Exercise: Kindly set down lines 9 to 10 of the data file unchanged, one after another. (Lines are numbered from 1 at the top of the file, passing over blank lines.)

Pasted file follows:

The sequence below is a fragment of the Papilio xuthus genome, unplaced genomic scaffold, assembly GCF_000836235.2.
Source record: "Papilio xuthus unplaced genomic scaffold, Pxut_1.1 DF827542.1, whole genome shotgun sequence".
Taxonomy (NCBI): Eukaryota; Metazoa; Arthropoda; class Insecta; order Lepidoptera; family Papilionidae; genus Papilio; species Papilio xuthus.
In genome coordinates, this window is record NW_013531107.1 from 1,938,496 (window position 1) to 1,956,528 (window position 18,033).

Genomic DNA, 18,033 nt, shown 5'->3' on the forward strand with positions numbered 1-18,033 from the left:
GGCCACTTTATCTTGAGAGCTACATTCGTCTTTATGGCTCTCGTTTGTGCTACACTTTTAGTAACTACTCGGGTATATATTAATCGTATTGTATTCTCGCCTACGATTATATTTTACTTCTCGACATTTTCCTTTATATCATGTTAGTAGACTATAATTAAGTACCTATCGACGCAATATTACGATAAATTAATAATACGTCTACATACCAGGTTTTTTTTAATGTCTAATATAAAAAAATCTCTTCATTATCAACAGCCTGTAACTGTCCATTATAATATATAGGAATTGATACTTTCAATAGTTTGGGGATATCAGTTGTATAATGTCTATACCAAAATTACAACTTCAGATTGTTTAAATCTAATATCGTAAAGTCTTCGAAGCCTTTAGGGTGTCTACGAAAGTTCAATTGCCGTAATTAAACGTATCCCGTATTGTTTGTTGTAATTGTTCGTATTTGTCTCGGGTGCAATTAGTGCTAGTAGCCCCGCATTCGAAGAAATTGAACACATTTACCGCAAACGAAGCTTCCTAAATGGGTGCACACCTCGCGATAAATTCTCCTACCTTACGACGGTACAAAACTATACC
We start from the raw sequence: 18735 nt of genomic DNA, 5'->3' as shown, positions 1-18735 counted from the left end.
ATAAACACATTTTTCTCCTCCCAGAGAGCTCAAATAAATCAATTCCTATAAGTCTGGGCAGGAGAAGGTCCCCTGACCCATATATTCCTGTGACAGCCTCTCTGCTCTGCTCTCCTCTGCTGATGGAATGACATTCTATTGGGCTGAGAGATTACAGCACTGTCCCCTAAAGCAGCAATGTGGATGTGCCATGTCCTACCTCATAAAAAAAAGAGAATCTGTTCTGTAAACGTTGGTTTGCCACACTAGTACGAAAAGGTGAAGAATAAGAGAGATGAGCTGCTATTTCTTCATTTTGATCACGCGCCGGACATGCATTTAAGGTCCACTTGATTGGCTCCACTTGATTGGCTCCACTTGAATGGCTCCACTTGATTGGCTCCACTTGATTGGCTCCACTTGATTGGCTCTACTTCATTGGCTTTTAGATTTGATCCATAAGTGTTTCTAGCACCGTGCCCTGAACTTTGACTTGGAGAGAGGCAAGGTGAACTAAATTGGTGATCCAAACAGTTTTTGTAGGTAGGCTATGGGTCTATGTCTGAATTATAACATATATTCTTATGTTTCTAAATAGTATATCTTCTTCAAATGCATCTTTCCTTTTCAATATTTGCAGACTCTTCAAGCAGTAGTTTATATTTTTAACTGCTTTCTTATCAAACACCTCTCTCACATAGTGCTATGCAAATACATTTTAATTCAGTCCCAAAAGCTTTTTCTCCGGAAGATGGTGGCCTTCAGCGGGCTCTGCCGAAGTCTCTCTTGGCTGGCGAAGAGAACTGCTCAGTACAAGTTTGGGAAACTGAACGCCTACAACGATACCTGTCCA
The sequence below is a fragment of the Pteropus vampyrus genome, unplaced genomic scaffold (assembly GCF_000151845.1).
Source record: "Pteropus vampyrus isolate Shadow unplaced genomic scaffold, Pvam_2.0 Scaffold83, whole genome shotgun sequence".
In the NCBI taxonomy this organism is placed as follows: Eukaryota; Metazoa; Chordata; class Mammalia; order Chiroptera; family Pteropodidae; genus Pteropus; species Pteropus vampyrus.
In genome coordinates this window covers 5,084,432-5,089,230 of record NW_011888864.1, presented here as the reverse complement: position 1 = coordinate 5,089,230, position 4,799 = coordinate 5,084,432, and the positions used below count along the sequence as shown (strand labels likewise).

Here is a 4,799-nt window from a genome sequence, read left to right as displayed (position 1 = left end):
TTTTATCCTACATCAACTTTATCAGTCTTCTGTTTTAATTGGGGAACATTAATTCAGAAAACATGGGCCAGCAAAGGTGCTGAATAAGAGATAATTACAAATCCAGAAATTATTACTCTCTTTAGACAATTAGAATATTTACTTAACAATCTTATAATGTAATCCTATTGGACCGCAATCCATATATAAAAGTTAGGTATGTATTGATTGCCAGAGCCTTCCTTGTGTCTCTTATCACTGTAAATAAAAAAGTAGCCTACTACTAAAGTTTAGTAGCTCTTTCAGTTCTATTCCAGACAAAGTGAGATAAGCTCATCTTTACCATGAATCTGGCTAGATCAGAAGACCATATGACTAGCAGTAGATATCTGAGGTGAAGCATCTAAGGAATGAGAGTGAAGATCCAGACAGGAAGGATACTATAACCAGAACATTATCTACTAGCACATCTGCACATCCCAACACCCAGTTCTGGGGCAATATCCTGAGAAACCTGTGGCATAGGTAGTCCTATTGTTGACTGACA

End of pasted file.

The sequence below is a fragment of the Pteropus vampyrus genome, unplaced genomic scaffold (assembly GCF_000151845.1).
Source record: "Pteropus vampyrus isolate Shadow unplaced genomic scaffold, Pvam_2.0 Scaffold83, whole genome shotgun sequence".